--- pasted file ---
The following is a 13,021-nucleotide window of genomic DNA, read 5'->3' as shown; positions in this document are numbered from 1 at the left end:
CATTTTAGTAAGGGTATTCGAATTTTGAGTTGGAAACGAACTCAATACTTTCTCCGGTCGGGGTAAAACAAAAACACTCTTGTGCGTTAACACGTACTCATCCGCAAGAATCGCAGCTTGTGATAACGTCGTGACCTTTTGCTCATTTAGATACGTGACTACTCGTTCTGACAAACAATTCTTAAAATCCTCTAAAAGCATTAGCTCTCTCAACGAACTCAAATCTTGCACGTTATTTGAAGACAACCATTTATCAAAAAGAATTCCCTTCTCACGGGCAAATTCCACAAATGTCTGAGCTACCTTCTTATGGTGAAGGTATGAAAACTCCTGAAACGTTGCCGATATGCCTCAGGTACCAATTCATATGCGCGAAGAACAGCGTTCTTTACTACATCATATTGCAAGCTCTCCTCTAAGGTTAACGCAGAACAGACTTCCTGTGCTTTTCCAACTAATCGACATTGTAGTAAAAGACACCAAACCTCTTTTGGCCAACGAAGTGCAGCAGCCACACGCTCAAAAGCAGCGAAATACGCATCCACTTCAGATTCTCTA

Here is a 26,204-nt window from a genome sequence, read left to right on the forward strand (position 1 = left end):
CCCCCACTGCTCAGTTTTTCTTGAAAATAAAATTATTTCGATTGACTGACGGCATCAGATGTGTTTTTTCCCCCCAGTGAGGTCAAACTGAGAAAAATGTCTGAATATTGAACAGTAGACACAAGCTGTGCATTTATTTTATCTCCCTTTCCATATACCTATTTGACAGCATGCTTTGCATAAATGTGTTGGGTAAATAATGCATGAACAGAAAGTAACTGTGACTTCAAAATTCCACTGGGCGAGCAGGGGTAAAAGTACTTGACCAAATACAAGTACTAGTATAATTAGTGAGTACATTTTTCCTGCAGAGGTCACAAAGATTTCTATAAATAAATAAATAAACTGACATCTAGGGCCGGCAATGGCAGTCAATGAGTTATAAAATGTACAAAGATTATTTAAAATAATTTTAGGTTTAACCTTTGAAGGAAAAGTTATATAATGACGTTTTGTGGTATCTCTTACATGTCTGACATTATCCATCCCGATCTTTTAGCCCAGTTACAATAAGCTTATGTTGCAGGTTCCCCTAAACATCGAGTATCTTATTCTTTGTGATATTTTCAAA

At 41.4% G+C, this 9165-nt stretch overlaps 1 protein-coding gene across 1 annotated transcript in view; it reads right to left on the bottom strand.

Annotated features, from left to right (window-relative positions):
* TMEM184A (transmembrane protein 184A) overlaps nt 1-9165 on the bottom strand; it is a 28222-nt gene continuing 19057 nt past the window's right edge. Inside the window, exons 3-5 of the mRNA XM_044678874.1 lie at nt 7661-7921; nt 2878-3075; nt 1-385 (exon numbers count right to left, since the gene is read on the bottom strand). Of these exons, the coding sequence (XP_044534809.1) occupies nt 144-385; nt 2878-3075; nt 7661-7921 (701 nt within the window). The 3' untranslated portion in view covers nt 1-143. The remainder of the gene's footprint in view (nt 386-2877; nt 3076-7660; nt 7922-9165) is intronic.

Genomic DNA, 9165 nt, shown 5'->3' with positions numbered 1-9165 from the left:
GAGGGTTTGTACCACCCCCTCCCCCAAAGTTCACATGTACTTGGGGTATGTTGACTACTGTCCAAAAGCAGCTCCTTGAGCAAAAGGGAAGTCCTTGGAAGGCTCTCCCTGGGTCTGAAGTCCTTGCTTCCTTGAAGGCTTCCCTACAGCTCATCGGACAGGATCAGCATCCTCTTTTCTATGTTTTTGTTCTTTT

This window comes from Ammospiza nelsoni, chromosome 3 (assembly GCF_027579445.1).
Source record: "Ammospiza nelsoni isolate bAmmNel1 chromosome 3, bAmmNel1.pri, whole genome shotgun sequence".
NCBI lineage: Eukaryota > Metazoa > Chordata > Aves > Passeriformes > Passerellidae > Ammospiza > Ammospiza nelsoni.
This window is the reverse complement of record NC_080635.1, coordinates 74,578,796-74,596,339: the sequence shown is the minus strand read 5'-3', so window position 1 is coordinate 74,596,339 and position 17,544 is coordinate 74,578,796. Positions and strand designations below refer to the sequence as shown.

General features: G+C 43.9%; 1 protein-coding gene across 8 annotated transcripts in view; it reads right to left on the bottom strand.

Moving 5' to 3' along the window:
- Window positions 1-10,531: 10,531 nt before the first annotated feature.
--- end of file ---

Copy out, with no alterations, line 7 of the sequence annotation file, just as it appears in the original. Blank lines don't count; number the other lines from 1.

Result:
* TMEM184A (transmembrane protein 184A) overlaps nt 1-9165 on the bottom strand; it is a 28222-nt gene continuing 19057 nt past the window's right edge. Inside the window, exons 3-5 of the mRNA XM_044678874.1 lie at nt 7661-7921; nt 2878-3075; nt 1-385 (exon numbers count right to left, since the gene is read on the bottom strand). Of these exons, the coding sequence (XP_044534809.1) occupies nt 144-385; nt 2878-3075; nt 7661-7921 (701 nt within the window). The 3' untranslated portion in view covers nt 1-143. The remainder of the gene's footprint in view (nt 386-2877; nt 3076-7660; nt 7922-9165) is intronic.